Courage and self-sacrifice became narcissism. The Moynihan Report anticipated general cultural collapse. The right to vote became the requirement for Department of Justice preclearance of the boundaries of all government units in Alaska. The mighty King became a grotesque hunk of stone on the Mall. The Dream became the rallying cry of Ferguson. The spiritedness and patriotism of the civil rights movement became an exhausted, exhausting spirit of complaint.
Obama wants to unite his audience at the Selma bridge and beyond, with his campaign slogan “the fierce urgency of now” and “yes, we can” making appearances. The effect falls flat:
We’re the firefighters who rushed into those buildings on 9/11, the volunteers who signed up to fight in Afghanistan and Iraq. We’re the gay Americans whose blood ran in the streets of San Francisco and New York, just as blood ran down this bridge.
We are reminded of Obama’s earlier appropriation of the bridge—his claim that his parents married because of the Selma march, when in fact he had been born three-and-a-half years before. Johnson, by comparison, simply reviewed his experience teaching poor Mexican Americans in rural Texas. This encapsulates the difference between liberal and postmodern civil rights.
But, it could be argued, if “America is a constant work in progress,” why can’t one take liberties with the past? After all,
the American instinct . . . requires more than singing its praises or avoiding uncomfortable truths. It requires the occasional disruption, the willingness to speak out for what is right, to shake up the status quo. That’s America.
Selma opened the doors of opportunity for others besides blacks. “Women marched through those doors. Latinos marched through those doors. Asian Americans, gay Americans, Americans with disabilities—they all came through those doors.”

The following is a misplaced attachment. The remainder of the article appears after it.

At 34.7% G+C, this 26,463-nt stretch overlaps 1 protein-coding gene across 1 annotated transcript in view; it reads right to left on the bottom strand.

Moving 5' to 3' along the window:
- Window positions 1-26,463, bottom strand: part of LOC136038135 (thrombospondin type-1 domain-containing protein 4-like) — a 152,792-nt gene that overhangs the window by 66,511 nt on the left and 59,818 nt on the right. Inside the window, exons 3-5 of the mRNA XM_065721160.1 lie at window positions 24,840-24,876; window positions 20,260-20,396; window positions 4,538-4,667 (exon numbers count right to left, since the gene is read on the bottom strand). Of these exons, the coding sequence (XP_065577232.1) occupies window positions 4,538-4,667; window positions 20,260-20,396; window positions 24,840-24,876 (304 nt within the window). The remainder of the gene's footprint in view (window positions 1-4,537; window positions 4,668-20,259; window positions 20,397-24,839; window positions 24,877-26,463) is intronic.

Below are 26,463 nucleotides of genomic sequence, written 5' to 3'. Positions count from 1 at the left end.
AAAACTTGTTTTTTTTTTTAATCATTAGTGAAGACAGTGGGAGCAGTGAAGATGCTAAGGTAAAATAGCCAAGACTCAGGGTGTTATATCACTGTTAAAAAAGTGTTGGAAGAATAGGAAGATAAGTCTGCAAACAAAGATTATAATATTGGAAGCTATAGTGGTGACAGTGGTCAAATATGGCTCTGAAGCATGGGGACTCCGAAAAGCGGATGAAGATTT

Winding up the speech, Obama returns to the Founding, with his best lines—
For we were born of change. We broke the old aristocracies, declaring ourselves entitled not by bloodline, but endowed by our Creator with certain inalienable rights. We secure our rights and responsibilities through a system of self-government, of and by and for the people. That’s why we argue and fight with so much passion and conviction—because we know our efforts matter. We know America is what we make of it.
—and then he steps on them to take a cheap partisan shot. Those who oppose the extension of the Voting Rights Act he accuses of “voter suppression.” Yet he is the one who would diminish the power of 535 elected members of Congress through his willful expansion of the bureaucracy. Somehow the gay Asian in a wheelchair rolling down the sidewalk doesn’t seem to speak to Ferguson, Missouri.
The Department of Justice’s report on the Ferguson police department should be understood primarily as a report on and indictment of local despotic practices. Anyone concerned with the evils of bureaucracy in America should read it with that concern foremost in mind.
As has been widely noted, the DoJ staff resorted to misleading “disparate impact” analysis to reach many of its unfounded conclusions about discriminatory police conduct. But what is shocking, unacceptable, and indefensible is the police department’s insistence on humiliating, arresting, and fining citizens.
No middle-class community would tolerate police behavior like this—typically, Americans get angry over ticket quotas of any kind. Ferguson has a runaway bureaucracy that has forgotten its primary mission. Its bureaucracy is not the soft despotism of a DMV, either, but one savage and armed. (One sees the same attitude in fire departments around the country as well.) No one should respect armed tax collectors. But, as we tell our children, everyone should respect the police and other public safety officials who can be expected to do their work professionally.
Bottom line: The local government that Progressivism ran roughshod over has come back to tyrannize over the local citizenry.
The civil rights era, a transcendent moment in our history, began with the ideals of our Founding but became lost in bureaucracy—the bureaucracy of education, welfare, and law enforcement. Americans rightly wonder: why should we vote, if the bureaucracy holds the power? If bureaucracies hold the power, what can citizens do to control them? Whether it is the CIA, the EPA, the State Department, or the Department of Justice, they must be controlled by the sense that every American owns himself.